While it might be easy for refusal movements to reject the notion of the "man as warrior", it is much more difficult to embrace the issue of gender (and sexuality, for that matter) fully, but the more important. Cynthia Enloe writes: "As we have accumulated more and more evidence from more and more societies, we have become increasingly confident in this assertion that to omit gender from any explanation how militarization occurs, is not only to risk a flawed political analysis; it is to risk, too, a perpetually unsuccessful campaign to roll back that militarization"[9].


As long as we as antimilitarists continue to reproduce the gender stereotype of the "strong and powerful man" in our nonviolent actions and in the image of total resisters, who are "strong enough" to face prison, our efforts will be doomed. It will be crucial for the refusal movement (and the nonviolent movement in general) to develop forms of nonviolent action that address all forms of violence - direct physical violence, structural violence and cultural violence. If we fail to do so, then we are doomed to engage in a "perpetually unsuccessful campaign to roll back that militarization" (Enloe).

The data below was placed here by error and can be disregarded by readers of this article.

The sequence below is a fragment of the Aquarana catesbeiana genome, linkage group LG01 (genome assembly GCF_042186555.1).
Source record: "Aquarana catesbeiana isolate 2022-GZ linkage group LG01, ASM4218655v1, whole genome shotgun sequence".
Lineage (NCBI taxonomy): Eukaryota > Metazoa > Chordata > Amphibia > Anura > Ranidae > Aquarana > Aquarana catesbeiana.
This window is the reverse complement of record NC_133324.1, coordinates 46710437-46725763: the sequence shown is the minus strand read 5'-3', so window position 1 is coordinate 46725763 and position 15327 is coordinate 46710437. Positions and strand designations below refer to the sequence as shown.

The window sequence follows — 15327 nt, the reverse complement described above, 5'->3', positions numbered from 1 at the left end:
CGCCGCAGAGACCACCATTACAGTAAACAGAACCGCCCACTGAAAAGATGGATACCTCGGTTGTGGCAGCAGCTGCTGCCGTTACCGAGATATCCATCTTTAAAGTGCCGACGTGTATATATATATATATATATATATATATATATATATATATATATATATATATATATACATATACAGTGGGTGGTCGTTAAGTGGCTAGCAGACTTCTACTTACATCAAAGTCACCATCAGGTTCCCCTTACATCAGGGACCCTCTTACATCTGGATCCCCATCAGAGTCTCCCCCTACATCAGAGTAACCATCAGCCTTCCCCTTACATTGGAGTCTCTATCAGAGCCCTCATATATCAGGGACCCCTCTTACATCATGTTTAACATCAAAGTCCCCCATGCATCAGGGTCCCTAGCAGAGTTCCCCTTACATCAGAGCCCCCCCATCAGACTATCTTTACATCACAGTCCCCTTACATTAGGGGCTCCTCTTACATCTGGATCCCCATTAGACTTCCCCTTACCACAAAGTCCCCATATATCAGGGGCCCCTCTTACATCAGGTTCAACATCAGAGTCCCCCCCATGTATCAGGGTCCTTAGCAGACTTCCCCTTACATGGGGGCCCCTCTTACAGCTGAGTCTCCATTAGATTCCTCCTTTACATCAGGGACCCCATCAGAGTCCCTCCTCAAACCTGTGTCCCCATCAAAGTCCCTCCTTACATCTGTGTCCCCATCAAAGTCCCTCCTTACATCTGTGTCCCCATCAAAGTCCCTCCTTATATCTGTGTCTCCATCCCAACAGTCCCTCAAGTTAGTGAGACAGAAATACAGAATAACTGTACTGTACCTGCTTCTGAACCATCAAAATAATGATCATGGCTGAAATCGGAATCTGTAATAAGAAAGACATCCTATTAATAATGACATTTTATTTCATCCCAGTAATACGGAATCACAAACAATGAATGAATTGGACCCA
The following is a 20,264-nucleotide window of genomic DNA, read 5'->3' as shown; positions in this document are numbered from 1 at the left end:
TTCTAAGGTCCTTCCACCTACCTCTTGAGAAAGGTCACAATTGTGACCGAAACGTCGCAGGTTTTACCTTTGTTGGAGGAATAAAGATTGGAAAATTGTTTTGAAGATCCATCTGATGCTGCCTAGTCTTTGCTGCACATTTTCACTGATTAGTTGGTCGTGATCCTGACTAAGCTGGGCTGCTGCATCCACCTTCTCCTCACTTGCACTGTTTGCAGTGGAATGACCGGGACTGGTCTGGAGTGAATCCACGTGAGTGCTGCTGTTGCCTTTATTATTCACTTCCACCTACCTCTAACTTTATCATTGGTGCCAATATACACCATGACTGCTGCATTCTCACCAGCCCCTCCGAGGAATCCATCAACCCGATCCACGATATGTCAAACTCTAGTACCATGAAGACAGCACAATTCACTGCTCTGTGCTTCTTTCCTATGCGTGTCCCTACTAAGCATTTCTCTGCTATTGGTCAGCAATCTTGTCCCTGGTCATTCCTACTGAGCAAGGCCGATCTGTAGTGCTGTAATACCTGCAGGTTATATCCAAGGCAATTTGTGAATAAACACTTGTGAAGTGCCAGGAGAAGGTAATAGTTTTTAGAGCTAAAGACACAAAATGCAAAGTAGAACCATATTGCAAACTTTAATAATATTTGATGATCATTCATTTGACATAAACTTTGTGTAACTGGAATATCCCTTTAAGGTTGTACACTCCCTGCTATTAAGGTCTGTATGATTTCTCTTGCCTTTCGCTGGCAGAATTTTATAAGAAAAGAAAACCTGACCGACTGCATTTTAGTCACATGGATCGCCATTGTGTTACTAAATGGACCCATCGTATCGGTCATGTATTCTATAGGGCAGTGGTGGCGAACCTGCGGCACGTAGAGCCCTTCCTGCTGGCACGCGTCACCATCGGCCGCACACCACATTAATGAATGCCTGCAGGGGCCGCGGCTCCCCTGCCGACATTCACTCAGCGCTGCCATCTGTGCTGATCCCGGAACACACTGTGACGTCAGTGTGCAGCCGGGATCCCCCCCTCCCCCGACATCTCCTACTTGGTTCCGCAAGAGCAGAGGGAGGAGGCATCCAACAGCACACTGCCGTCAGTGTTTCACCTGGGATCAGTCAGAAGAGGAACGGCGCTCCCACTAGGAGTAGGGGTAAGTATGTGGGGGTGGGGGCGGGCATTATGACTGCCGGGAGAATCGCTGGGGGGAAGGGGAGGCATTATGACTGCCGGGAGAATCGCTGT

Case studies


With three different case studies, we want to raise some important issues/challenges for CO movements.


South Africa


In South Africa existed the system of Apartheid. White people held the power and separated all coloured people from participating in the society. Organisations with a majority of black people like ANC struggled against this system. In order to maintain the power of white people the military and government created an obligatory military service for white men. Such was the situation in 1983, when a campaign was started by white and as well as coloured people who wanted to work against the Apartheid system. The campaign was called End Conscription Campaign, ECC, a name speaking for itself


Conscription was the main basis to maintain the system of Apartheid. Only white men were obliged to fulfill the military service, but also coloured people went to the army on voluntary basis. In the middle of the 80s, the South African Defence Force had about 900.000 soldiers. With the system of conscription the regime also tried to commit white people to the system.


Therefore the founding of a group of white people to fight against this main basis of the Apartheid system was a very important step. It ( challenged) the mainstream. It showed solidarity with the struggle of coloured people. And it gave the idea that every man could struggle against the system.